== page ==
President rejects bishops' request for moving elections sooner, blasts their "curses and condemnation."
According to L’Osservatore Romano newspaper, Archbishop Sommertag presented his credentials to the Nicaraguan head of state on June 18. In addition to the usual greetings, he expressed the pope’s concern for the country.
Back in power since 2007 — after a first period between 1979 and 1990 — President Ortega has been facing major protests since April. More than 200 people, including police officers, have died in connection with these strongly repressed demonstrations.
The representative of Pope Francis pleaded for a “negotiated solution that will make it possible to restore social harmony.”
Ortega, for his part, thanked the prelate for the Holy See’s attention and expressed his “full confidence” in the mediation proposed by the country’s Episcopal Conference.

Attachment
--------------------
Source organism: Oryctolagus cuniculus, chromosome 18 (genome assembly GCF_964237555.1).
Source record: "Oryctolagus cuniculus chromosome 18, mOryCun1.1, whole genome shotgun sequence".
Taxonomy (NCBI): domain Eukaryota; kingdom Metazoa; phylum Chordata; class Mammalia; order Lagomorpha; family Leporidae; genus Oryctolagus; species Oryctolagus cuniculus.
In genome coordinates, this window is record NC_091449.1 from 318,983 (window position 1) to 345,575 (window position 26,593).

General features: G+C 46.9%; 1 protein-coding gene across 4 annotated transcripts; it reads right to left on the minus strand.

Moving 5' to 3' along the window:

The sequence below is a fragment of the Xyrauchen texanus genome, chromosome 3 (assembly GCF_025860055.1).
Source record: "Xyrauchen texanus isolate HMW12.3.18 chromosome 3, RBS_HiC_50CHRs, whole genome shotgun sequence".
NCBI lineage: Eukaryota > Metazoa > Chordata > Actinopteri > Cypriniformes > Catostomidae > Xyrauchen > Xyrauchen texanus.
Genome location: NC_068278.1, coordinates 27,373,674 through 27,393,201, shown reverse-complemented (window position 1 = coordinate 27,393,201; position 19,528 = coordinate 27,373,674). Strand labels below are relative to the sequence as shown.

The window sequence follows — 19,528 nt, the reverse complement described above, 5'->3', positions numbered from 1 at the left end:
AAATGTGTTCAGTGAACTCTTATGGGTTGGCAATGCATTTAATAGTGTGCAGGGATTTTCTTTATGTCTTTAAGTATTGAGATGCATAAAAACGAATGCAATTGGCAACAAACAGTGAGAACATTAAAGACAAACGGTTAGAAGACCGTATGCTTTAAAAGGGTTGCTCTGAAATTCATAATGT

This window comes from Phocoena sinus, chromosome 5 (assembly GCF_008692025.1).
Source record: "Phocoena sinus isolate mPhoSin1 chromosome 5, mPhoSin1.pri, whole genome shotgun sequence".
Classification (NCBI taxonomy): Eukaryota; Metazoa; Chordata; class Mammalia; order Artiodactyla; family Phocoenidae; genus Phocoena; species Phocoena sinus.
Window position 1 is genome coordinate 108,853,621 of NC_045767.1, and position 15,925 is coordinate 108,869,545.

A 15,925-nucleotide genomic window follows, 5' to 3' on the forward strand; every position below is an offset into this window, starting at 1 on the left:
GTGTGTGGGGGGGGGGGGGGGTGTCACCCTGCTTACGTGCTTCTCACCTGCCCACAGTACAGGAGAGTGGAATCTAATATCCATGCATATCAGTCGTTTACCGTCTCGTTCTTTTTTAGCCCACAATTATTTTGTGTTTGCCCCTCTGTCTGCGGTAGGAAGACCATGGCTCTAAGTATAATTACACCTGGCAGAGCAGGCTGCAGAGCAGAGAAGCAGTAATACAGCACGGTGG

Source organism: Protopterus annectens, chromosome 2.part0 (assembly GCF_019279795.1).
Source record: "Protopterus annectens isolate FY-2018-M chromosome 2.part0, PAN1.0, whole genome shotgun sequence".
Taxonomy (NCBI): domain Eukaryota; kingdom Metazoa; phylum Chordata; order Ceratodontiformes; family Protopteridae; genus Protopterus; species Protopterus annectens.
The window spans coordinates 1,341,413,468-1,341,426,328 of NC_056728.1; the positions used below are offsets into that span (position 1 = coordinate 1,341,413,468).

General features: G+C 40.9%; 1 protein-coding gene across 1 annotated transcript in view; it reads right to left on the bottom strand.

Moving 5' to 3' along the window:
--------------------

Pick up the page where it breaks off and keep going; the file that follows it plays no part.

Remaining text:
In this context, the prelates pleaded that the general elections be moved forward to March 2019, instead of 2021. This is “indispensable” for “viable dialogue,” according to Bishop Rolando Alvarez of Matagalpa.
This request, however, was rejected by Ortega on July 7. According to the AFP news agency, the Nicaraguan president then attacked the bishops, criticizing “those who launch curses and condemn us to death in many religious institutions.”
On July 8, Cardinal Leopoldo Brenes, archbishop of Managua, appealed to Ortega “in the name of God and the Catholic people” to “cease this action, which is causing more pain and more sadness,” reported the Catholic news agency ACIprensa.
Appointed to the nunciature of Managua on February 15, Archbishop Sommertag received episcopal ordination from the hands of Peter’s Successor on March 19.
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